Rock and Roll with A California Earthquakeseismogram

About a year ago my wife and I relocated from New York to Southern California. After many months of remodeling our new home , building a home office and setting up my practice I thought we were  settled and I  was now a Californian. Then I experienced my first earthquake. It was a relatively mild one I am told. But for 15-20 seconds it was a little rock and roll in our new house. We had lived in San Francisco many years ago during my internship but I had forgotten what these shakes feel like and how helpless you actually are during these occasions.

Sorry Your Insurance Won’t Pay For Extra Medication

BAG-SUPPLIES-EARTHQUAKE-W12So not surprisingly, I was mobilized to action as people often are when they experience an episode of helplessness. I ran out and  bought flashlights , a crankable radio, picked up a months supply of water and a first aid kit. I even bought “museum putty”  a product I never heard of before which fastens objects on bookcases and shelves to prevent damage during a shake.  Then I went to my local pharmacy to be sure we had at least an extra  month supply of our prescription medications for our emergency kit.  By this I mean an extra month that would be in place even if the usual month supply or 90 day supply was running down. My pharmacist says sorry you are not authorized for such . Well of course I could get my physician to write it for me or being a licensed physician I could write the prescription myself. However the pharmacist informed me, of what I should have realized, that even if I had a prescription for an emergency supply of medication, my insurance prescription coverage wouldn’t pay for it. The same rules apply to online purchases.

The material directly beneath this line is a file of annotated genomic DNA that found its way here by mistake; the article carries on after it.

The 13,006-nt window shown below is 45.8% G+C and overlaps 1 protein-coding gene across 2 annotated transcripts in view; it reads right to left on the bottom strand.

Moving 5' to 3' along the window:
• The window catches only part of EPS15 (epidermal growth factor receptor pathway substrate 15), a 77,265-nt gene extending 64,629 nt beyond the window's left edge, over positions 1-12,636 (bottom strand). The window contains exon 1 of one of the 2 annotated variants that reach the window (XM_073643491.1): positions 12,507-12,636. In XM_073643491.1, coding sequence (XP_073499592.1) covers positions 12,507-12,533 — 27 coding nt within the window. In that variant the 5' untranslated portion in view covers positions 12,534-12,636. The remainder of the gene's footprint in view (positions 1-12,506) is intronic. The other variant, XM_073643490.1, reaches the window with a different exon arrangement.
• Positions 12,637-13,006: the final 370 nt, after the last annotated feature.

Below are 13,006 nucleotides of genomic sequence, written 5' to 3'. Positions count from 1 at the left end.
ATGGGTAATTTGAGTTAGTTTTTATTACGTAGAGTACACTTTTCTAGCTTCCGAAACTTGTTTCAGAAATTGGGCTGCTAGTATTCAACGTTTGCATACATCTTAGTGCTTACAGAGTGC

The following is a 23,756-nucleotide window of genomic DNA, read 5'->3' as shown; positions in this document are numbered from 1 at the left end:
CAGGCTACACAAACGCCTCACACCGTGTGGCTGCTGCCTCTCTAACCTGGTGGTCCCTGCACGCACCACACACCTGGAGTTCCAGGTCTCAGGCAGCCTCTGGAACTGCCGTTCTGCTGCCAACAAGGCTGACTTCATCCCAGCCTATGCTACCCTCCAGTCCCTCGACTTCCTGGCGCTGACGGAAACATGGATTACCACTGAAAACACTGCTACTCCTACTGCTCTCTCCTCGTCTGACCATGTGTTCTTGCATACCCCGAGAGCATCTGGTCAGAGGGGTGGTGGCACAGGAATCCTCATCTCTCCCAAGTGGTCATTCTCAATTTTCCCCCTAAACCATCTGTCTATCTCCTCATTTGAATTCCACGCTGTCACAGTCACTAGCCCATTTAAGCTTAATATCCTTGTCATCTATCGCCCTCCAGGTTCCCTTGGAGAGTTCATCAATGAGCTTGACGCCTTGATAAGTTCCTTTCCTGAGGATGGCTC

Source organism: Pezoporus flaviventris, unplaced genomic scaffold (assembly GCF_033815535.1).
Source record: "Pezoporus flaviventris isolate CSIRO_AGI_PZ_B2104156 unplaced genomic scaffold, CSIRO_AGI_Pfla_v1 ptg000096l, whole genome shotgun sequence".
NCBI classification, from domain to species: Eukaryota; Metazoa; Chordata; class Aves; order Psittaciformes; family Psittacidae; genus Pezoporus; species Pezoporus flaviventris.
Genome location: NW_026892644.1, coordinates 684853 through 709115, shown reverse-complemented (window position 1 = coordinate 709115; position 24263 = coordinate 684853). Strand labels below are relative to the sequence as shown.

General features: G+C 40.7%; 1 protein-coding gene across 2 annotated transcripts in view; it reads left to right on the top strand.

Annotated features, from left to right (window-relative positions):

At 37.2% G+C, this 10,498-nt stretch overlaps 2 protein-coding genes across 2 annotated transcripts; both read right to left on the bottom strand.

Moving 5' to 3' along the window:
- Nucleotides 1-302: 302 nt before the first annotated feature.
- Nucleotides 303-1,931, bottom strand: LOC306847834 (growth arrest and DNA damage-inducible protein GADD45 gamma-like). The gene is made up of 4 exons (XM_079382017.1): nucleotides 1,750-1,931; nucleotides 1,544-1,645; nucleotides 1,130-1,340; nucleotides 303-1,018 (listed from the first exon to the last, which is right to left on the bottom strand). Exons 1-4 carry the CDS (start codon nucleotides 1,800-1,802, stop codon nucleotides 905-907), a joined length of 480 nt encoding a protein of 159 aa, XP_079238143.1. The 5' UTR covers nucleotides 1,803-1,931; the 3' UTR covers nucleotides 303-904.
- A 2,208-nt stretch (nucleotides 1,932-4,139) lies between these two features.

People Can Run Out of Medication  During A Disaster

I am not a newcomer to the study  of disasters. I  had served on the Dimensions of Disasters Committee of the American Psychiatric Association.  For the past several years I have taught a course for psychiatrists at the annual meeting of the American Psychiatric Association  with a New Jersey psychiatrist Dr. Joe Napoli . I also edited a book in this area with Dr. Bob Ursano Chair of the Department of Psychiatry of the Uniformed Services School of Medicine . We taught the participants of our course about the common knowledge among disaster experts that the most frequently dispensed medication to people in the aftermath of a disaster is not a tranquilizer or a sleep medication but rather prescriptions for the everyday medications, which they take and now no longer have access to or have run out of them.